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Tesla Fires Supercharger Team As Cost-Cutting Continues

Tesla supercharger station

Tesla has terminated its entire Supercharger division, employees who have left the team said. 

The move is part of broader cost-cutting measures at the company, which CEO Elon Musk hinted at earlier this year.

The Tesla Supercharger network consists of over 50,000 fast-charging stations worldwide, making it the largest network for electric vehicles. 

Tesla has faced increased competition from more affordable rivals.

It prompted Musk to announce plans to cut one in ten jobs and focus on cost reductions.

In a memo, Musk said there is a need to be "absolutely hard core" about cost reduction. 

William Jameson, former strategic charging programs lead at Tesla, announced his departure on social media.

He said the entire charging organization had been let go. 

"What a wild ride it has been," he wrote.

Musk later said the Supercharger network's expansion would continue but slower for new locations.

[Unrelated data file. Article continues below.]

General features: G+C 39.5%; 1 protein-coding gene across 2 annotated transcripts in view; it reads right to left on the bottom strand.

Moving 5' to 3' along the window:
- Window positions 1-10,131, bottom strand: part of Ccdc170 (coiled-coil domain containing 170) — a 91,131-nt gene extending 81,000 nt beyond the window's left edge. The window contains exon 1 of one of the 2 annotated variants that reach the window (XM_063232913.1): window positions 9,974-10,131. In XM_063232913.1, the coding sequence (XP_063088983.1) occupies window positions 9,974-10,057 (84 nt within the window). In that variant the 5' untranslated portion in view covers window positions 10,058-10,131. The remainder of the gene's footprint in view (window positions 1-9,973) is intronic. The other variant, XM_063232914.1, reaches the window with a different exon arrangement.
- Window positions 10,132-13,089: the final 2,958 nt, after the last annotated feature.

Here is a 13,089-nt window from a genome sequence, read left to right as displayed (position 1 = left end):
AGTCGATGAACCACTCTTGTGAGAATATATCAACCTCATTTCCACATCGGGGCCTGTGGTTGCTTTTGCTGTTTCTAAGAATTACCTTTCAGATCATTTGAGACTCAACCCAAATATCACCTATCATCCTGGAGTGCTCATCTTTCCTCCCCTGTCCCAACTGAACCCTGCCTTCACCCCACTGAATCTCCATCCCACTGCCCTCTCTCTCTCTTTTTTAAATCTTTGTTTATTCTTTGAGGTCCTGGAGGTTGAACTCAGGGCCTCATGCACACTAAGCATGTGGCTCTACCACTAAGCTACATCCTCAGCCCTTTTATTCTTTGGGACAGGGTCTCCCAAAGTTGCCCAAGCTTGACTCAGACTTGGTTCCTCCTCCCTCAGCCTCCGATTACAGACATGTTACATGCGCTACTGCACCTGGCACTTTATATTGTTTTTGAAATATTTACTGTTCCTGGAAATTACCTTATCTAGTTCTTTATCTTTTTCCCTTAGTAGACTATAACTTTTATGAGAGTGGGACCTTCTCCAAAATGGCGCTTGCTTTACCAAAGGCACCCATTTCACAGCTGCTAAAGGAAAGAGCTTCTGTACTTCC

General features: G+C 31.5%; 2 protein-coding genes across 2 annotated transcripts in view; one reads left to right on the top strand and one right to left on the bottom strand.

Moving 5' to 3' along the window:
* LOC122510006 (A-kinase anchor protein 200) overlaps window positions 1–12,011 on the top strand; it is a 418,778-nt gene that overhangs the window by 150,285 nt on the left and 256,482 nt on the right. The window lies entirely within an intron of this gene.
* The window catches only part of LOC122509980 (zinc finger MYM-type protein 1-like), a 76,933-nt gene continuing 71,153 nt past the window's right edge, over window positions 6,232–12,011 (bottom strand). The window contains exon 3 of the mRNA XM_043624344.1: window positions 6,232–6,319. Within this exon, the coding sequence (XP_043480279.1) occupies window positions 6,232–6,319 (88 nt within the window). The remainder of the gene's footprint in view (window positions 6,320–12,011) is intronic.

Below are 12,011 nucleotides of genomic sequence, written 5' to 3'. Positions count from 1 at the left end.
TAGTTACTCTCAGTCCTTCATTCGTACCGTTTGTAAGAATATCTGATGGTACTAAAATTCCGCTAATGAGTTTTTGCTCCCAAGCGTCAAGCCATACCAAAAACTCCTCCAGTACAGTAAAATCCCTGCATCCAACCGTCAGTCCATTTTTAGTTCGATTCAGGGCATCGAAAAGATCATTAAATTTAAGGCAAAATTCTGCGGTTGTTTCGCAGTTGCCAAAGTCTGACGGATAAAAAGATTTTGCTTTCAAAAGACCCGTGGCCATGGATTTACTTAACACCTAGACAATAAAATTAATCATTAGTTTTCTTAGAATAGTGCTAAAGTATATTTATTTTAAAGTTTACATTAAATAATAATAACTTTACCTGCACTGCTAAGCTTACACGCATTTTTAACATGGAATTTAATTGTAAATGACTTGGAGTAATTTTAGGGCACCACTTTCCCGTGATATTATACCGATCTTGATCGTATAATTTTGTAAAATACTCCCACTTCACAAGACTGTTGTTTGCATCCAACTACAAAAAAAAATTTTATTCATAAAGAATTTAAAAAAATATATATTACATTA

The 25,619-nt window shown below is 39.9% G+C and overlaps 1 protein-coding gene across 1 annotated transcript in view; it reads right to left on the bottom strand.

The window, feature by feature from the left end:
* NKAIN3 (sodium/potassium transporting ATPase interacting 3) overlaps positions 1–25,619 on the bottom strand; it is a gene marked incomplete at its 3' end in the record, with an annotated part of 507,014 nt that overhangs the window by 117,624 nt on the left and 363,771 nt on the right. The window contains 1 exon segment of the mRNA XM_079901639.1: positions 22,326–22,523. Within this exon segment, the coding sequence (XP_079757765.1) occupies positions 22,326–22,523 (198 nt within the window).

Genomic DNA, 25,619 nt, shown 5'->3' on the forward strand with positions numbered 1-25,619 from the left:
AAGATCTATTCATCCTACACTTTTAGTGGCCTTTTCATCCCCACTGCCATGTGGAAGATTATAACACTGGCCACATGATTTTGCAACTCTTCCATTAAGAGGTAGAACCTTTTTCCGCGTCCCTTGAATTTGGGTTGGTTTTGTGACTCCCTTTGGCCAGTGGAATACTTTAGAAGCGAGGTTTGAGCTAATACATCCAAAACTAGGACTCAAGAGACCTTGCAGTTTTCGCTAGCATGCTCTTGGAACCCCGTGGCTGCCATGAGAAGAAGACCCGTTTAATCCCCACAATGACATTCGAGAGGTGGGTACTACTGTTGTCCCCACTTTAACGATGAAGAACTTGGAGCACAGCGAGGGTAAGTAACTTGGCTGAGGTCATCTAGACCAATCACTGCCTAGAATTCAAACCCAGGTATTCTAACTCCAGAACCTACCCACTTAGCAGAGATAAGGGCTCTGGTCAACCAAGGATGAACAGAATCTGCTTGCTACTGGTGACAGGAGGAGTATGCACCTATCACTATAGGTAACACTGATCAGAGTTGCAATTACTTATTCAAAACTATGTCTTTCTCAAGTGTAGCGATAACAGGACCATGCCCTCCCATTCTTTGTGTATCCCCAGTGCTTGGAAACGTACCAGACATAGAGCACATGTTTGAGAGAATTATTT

This decision has sparked concerns among industry experts. 

Elon Musk said there is a need to be "absolutely hard core" about cost reduction

Steve Gooding, director of the RAC Foundation, noted Tesla's move could affect consumer confidence in electric vehicles. 

He said: "If manufacturers are reining back their ambitions then it means drivers might think twice about going electric or at least delay a purchase until they see more positive news."

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Andres Pinter, CEO of Bullet EV Charging Solutions, said his team "woke up to a sharp kick in the pants this morning."

He said Musk could "reconstitute the EV charger team in bigger, badder, more Muskian way" to continue to benefit from US government funding to develop the network.

Tesla's Supercharger network has been widely regarded as industry-leading, and recent agreements with rival automakers in North America have enabled other brands to use Tesla's "NACS" charging standard.

The layoffs also coincide with Tesla's first quarterly revenue decline since 2021, following reduced sales and an investigation into the safety of its Autopilot system. 

Additionally, the Financial Times reported Tesla's entire public policy unit would be cut.

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